If you ever would like to reach the Gulf Coast from Mississippi via a waterway, the 234-mile Tennessee-Tombigbee Waterway, built by the Army Corps of Engineers, will get you there. Follow the route, and you will pass by Civil War sites, antebellum homes, and Native American burial mounds along the way. But if your intent is less navigational and more recreational, the "Tenn-Tom” is a wildlife watching hot spot as it provides a migration corridor for animals and offers a veritable playground for swimming, fishing, and boating.
On land, an epic and historic journey awaits when you follow the 444-mile Natchez Trace Parkway in a campervan rental. Roughly retracing the "Old Natchez Trace," the parkway, a couple of hours’ drive when you rent a camper near J P Coleman Campground, offers scenic driving with ample opportunities to hike, bike, and camp along the route. Leaf peeping during fall is a popular pastime along the parkway, and some of the most popular spots to admire the changing foliage are the Old Trace Drive, the Swan View Overlook (both in Tennessee), and the Freedom Hills Overlook (in Alabama and Mississippi).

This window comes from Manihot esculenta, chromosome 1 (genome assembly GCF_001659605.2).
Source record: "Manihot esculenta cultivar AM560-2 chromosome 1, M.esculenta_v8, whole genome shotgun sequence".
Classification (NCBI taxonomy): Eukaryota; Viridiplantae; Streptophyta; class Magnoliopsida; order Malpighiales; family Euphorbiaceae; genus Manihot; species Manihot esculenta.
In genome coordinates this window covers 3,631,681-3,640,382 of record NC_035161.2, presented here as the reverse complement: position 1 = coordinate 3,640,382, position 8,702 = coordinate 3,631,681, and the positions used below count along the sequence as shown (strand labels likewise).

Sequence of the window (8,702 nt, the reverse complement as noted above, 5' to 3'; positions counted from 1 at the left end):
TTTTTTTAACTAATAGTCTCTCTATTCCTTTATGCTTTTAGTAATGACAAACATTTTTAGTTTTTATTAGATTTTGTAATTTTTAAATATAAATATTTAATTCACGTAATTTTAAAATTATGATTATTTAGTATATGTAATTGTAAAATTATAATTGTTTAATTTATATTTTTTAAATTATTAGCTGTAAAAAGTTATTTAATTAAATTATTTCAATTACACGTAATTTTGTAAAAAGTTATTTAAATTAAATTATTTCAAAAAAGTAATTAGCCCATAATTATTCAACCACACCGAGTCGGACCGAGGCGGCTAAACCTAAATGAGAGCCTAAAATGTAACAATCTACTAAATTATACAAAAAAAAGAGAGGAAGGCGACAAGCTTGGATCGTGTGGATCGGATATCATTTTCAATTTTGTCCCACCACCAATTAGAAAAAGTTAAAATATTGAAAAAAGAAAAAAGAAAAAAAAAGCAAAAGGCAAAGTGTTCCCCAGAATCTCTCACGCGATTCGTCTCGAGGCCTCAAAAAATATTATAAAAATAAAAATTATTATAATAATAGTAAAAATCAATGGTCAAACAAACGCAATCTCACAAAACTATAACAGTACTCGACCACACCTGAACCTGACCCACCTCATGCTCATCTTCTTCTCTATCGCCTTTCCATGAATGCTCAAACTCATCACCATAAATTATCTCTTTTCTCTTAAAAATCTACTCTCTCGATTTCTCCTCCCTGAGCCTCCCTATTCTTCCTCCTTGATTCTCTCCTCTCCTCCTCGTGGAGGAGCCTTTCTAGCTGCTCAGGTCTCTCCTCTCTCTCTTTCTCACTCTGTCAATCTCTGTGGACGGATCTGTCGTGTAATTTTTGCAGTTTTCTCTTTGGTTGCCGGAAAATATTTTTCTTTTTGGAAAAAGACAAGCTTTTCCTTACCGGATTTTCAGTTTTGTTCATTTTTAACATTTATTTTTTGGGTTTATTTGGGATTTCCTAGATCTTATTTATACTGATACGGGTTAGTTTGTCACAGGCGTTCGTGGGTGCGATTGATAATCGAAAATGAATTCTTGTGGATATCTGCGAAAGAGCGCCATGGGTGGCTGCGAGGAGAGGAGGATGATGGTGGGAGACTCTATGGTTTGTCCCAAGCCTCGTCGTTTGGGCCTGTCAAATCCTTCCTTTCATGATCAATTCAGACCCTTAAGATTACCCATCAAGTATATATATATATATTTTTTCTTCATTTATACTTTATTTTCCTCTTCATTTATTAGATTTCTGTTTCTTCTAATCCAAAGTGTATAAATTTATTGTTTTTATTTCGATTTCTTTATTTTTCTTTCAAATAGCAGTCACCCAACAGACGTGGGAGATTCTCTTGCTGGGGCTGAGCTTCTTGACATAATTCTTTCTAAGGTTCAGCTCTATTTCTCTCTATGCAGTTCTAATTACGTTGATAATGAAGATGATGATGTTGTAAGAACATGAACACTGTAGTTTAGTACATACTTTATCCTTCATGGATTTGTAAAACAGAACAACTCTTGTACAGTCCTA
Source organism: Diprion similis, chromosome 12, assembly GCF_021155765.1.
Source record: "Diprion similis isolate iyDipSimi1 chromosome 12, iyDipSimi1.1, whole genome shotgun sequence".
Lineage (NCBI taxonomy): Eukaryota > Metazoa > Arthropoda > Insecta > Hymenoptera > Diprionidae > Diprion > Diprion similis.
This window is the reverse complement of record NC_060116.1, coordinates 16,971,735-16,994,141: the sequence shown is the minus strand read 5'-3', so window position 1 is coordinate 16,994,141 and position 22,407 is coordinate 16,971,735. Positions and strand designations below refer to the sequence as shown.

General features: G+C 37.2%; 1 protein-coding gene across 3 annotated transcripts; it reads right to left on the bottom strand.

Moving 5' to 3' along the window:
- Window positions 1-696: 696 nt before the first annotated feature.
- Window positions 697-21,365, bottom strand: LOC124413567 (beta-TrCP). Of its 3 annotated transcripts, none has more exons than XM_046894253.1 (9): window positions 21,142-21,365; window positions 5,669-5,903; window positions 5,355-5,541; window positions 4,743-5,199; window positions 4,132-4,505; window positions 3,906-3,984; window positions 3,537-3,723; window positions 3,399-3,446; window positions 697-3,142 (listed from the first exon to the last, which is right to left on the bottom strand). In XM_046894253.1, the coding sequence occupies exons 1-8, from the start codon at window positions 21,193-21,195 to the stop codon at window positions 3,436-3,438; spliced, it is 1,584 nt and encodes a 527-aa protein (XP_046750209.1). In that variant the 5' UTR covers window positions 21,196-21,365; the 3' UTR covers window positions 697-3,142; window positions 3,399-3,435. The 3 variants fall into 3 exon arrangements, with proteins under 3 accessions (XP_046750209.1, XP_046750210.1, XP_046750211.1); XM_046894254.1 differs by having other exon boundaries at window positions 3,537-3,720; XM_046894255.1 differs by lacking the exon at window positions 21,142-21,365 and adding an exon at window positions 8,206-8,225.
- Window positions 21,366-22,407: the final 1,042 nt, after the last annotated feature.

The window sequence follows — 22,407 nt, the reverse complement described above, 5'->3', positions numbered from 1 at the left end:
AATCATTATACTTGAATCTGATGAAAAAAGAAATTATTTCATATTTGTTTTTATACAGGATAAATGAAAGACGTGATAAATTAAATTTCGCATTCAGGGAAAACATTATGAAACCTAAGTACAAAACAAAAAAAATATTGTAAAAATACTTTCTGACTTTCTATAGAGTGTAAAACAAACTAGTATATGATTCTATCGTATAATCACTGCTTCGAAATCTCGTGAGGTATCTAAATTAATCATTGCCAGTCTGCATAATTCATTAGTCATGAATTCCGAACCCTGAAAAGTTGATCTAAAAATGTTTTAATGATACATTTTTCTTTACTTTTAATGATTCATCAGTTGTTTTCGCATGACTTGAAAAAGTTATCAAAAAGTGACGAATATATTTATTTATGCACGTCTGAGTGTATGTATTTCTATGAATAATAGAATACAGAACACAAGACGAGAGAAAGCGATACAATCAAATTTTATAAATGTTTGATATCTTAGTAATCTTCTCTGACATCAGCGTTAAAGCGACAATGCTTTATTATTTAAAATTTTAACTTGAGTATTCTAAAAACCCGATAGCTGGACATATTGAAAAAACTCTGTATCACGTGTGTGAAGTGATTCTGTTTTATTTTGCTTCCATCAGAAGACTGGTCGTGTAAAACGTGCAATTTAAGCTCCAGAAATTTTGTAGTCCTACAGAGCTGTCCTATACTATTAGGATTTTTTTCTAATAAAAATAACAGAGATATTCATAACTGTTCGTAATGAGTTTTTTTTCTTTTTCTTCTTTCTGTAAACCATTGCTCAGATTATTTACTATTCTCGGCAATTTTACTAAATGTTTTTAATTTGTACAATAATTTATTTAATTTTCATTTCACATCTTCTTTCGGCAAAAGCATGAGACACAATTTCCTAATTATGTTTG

A walk around the 19th-century Mineral Springs Park makes a perfect introduction when camping in Iuka, named after a Chickasaw Indian chief who drank from the natural spring waters and received healing. Over time, European settlers followed his lead; the coming of the railroad in town was also, in part, influenced by the springs.
Another Iuka point of interest is the 1870 Old Tishomingo County Courthouse built in the Romanesque architecture style. In the days when Mississippi didn't require a waiting period for marriage licenses, the courthouse married more than 40,000 couples coming from across state lines, with brides as young as 14. The museum it now contains holds a significant collection of artifacts with three themes: Chickasaw, Civil War, and county-wide cultural heritage. The museum also hosts Heritage Day, which features Chickasaw Indian Expo and historical tours.
One of the bloodiest sites during the Civil War is located in Shiloh National Military Park, about an hour's drive away when camping at J P Coleman Campground. More than 23,000 casualties were counted in the Shiloh and Corinth battlefields, with around 4,000 more soldiers, many unknown, and their family members buried in the Shiloh National Cemetery. The park grounds also contain the Shiloh Indian Mounds that mark the rise of a town on the site about 800 years ago. To better understand the historical scope of the park, join a ranger-led program conducted on the battlefield sites from Memorial Day through Labor Day.
With so many activities to be enjoyed for all ages here in Tishomingo County, consider waterfront camping near Iuka when you’re looking for a family-friendly Mississippi campground. That way, everyone in the family will be close to their desired adventures. Just add water and make a splash.